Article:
We widows all come from different circumstances and backgrounds, but I think we can all agree on one thing. Our kids, by no fault of their own, are different than other kids–plain and simple. Why the heck am I bringing this up, 8 years after the death of my husband and her father? Because, well, sometimes people just don’t get it. They have no malicious intent in their side comments and judgments, but sometimes their words can fracture the already fragile shell of a Survivor.
Last week, while discussing our upcoming plans to view a recently released movie based on a novel that my seven year old daughter and I read together, some of my dear friends interjected their opinions. Again, let me stress that I am absolutely certain that they never meant to cause any sort of friction. They are supportive, wonderful friends who love my family and I, but they have never walked a day in my shoes. Some days my life seems so normal that even I forget for a moment the path that brought me to where I am today and am able to be an average wife and mom, with normal wife and mom issues. Too much laundry, whiney toddlers, filthy car interiors, school lunches and chaotic random dance parties in the kitchen with the kids in the middle of cooking dinner.
My said friends became very defensive about my choice to take my daughter to see the above mentioned movie. Comments such as “It’s too violent to take a seven-year old to.” and “If I had a child, I would never have read the book in the first place and I definitely wouldn’t take them to see the movie.” My first reaction was to become angry. Mostly because I felt that they were saying that I was an awful mom. Sure, I screw up plenty in my mothering, but I pride myself in learning from my screw ups and trying to do better, for no other reason but to save my children oodles of money in therapy costs down the road. (I’d much rather them spend that money on a nice nursing home for me!) My second reaction was to think, long and hard, about why it made me so mad. After a week of stewing, I came to the conclusion that, as I said above, kids whose parents have been killed in war are just DIFFERENT.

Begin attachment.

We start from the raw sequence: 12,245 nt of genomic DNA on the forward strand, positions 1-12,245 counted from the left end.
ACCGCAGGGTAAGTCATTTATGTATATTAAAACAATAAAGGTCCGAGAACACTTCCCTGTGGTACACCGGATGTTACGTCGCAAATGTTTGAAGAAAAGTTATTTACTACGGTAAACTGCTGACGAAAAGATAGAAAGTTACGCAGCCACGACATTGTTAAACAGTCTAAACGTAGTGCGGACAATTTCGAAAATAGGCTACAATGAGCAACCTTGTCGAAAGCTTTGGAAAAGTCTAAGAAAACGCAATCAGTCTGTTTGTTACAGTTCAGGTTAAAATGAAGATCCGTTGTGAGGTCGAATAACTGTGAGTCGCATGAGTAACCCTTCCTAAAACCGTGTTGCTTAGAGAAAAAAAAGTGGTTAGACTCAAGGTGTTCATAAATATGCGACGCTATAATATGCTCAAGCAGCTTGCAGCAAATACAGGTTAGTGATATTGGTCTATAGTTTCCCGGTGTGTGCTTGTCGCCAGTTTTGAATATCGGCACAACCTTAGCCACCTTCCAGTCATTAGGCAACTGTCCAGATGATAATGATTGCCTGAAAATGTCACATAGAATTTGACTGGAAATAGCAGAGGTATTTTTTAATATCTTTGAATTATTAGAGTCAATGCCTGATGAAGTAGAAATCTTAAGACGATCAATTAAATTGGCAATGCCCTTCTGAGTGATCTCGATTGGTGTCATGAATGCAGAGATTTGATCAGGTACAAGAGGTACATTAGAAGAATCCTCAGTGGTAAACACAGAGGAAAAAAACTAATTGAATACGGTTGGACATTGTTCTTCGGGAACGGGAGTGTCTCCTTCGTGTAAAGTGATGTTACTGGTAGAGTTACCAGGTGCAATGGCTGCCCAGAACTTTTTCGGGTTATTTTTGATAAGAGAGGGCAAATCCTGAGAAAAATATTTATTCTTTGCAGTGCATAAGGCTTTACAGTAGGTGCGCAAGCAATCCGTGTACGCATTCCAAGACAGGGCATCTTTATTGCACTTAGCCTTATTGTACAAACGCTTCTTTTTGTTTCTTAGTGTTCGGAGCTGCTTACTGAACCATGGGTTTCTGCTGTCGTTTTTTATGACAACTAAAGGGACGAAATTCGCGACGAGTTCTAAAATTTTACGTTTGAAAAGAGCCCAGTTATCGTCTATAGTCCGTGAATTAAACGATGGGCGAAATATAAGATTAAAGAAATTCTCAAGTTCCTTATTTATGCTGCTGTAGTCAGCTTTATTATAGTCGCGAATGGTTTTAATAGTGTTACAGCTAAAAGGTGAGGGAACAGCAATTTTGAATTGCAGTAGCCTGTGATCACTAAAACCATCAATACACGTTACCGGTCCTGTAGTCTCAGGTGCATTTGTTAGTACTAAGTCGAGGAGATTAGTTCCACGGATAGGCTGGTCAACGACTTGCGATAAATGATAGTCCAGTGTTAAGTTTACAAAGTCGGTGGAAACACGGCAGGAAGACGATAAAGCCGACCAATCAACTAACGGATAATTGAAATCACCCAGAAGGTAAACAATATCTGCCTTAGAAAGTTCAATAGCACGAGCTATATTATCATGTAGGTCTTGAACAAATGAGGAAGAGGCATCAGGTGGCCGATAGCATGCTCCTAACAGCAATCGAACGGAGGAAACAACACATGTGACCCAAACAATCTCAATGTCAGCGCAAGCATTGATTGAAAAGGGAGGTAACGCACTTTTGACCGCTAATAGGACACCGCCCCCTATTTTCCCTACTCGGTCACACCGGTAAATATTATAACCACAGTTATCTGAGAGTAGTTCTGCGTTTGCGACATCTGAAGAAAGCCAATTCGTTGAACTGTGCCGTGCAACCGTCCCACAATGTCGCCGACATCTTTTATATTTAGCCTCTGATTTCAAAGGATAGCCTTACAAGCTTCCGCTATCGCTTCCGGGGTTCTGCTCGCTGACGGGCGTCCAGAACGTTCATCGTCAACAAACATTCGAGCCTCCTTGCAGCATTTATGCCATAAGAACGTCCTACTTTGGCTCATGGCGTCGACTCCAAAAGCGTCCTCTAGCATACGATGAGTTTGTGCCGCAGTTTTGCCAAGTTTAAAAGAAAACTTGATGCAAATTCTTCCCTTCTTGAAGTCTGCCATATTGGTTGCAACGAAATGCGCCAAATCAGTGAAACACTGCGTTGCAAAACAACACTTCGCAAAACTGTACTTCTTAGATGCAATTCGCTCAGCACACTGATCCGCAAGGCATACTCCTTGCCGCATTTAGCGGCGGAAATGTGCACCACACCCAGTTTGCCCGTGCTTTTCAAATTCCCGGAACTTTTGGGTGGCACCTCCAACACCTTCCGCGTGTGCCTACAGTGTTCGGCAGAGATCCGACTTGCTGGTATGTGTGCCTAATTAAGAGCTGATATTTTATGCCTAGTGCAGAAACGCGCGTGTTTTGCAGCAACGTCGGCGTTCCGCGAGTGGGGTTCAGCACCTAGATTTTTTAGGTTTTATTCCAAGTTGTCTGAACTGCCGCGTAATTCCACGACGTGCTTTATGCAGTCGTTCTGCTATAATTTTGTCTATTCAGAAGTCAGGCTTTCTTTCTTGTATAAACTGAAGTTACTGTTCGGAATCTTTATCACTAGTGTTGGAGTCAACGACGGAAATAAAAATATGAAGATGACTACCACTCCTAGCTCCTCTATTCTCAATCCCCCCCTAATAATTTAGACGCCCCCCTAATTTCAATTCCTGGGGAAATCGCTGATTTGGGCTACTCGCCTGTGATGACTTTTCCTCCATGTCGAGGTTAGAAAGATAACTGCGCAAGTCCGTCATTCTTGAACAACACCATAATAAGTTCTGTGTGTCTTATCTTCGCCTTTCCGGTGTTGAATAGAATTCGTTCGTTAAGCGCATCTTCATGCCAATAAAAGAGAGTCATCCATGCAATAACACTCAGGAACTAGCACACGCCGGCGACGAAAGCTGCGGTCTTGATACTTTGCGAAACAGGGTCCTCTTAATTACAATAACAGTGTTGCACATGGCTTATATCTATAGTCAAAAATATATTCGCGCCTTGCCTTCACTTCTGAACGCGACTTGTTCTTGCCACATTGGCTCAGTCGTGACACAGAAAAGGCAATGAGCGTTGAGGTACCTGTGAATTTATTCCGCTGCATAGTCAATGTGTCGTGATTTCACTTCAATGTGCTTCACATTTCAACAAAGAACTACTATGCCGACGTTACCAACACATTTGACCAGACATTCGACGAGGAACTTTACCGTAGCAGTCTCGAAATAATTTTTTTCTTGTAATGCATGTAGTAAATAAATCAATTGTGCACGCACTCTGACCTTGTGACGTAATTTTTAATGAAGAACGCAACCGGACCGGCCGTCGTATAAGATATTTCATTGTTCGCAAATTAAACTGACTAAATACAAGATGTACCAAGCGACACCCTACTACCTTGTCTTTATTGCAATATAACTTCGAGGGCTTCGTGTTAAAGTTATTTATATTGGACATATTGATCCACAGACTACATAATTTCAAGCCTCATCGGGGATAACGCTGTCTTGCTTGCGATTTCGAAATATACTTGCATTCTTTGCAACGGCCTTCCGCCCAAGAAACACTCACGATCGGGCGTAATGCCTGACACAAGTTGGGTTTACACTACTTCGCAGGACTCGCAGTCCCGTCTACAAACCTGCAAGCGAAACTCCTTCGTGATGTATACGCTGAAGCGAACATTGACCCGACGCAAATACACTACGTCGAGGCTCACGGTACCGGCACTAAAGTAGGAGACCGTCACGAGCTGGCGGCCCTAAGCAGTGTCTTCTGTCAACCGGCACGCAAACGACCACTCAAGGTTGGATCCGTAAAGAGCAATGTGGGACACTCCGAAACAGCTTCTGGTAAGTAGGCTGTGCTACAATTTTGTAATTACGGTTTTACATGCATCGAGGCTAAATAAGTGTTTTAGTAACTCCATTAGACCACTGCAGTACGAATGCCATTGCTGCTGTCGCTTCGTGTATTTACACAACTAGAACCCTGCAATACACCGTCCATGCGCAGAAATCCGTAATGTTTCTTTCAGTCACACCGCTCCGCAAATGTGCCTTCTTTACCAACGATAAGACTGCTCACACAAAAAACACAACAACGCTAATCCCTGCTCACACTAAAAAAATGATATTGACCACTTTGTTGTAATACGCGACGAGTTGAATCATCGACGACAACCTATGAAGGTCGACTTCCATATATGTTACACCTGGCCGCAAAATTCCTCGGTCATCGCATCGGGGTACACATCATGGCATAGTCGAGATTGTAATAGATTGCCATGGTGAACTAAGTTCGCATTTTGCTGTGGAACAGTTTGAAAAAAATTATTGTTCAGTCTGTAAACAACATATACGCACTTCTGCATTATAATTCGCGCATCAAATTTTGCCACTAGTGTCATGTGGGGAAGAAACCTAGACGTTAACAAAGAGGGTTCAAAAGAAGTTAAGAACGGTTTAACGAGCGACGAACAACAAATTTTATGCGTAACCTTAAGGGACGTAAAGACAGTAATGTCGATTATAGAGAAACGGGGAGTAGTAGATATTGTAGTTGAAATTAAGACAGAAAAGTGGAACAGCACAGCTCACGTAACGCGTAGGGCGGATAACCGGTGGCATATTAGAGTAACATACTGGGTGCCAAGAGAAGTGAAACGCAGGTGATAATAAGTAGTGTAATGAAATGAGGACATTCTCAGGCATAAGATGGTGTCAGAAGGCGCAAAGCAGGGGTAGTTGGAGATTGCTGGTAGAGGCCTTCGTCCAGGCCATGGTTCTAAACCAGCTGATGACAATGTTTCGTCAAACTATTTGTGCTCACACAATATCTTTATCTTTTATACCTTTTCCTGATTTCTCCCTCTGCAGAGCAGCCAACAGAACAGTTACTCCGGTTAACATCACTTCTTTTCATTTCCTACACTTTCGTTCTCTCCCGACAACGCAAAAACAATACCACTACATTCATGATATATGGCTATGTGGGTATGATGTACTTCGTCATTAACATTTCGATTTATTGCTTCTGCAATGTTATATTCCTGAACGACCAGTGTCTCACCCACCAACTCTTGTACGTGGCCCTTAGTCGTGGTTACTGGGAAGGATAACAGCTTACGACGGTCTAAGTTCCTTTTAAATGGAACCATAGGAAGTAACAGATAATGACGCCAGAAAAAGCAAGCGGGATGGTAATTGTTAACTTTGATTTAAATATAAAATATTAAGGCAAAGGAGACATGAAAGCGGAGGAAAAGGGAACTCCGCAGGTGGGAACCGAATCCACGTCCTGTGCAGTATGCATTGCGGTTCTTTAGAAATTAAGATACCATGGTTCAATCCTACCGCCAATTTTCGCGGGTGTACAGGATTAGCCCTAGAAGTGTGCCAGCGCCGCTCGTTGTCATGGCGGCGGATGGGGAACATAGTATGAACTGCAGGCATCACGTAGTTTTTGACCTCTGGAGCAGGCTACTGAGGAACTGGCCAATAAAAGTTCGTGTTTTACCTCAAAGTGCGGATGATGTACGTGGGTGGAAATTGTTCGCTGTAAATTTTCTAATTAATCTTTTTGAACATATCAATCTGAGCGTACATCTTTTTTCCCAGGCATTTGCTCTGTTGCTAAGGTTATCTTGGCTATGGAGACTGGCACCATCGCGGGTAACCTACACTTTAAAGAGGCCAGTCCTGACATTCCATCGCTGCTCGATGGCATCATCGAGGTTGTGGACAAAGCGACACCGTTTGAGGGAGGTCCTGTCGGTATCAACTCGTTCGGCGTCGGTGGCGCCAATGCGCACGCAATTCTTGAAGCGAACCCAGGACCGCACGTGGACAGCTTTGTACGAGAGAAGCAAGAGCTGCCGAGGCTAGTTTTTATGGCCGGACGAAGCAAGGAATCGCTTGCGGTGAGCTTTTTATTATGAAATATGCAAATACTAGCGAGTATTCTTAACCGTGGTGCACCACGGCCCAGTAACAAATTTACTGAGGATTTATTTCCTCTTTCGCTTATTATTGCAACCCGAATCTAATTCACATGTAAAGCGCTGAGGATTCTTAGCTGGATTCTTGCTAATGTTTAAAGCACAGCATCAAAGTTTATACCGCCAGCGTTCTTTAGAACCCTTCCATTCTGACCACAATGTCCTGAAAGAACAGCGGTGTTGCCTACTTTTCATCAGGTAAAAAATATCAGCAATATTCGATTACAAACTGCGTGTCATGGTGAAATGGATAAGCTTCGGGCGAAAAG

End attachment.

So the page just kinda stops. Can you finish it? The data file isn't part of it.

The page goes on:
At the tender age of four, I had to explain to my sweet daughter, why her daddy, who she never met, is buried in two different states. Pause for a moment and absorb it. I had to find the words to tell my girl, my sweet four year old girl, that the bomb that killed her dad had broken his body into so many pieces that the Army had to, essentially, mix up what they couldn’t identify with the four other men who were killed that day, and bury those remains separately from most of him, which was buried in another state. What the hell, right?!? Most grown-ups can’t quite grasp this concept, but grasp it she did. And you know what, it didn’t freak her out, because this awful state of affairs IS HER LIFE. She will never meet her dad. Never. Instead of him attending dad’s and donuts days at school, we instead picnic at his grave. She learned way too early that the world is harsh, and that sometimes it’s violent, and it’s not fair. She knows real violence–violence that snatches the people who are supposed to be there, away from you.
I don’t allow her to play violent video games, we generally don’t watch violent movies and we don’t have toy guns in our home. We don’t hide details of her dad’s death from her, nor do we hide the fact that her on-earth-dad(AKA stepdad), does the same job that took her father from this earth. We don’t shelter her when our friends or Soldiers in our unit are wounded. It’s reality for us, and her brain will not be warped because of a movie she watches or a book we read together. Fiction can be explained and written off. Reality, cannot. Reality must be accepted and reality must be dealt with. If reality hasn’t already damaged her beyond repair, then I feel that the consequences of infrequent artificial violence, will have minimal effect.
So, to my friends, and the friends of all widows, please, accept that our kids are different, and the things that they discuss with reckless abandon that might mortify you, are normal to them. They have been forced to mature before their time. They have been required to adapt to a state of normal that is the stuff of nightmares to you. Love them, love us, and encourage us as we struggle to raise them to the best of our abilities. We may not be perfect, but I assure you we’re doing the best we can.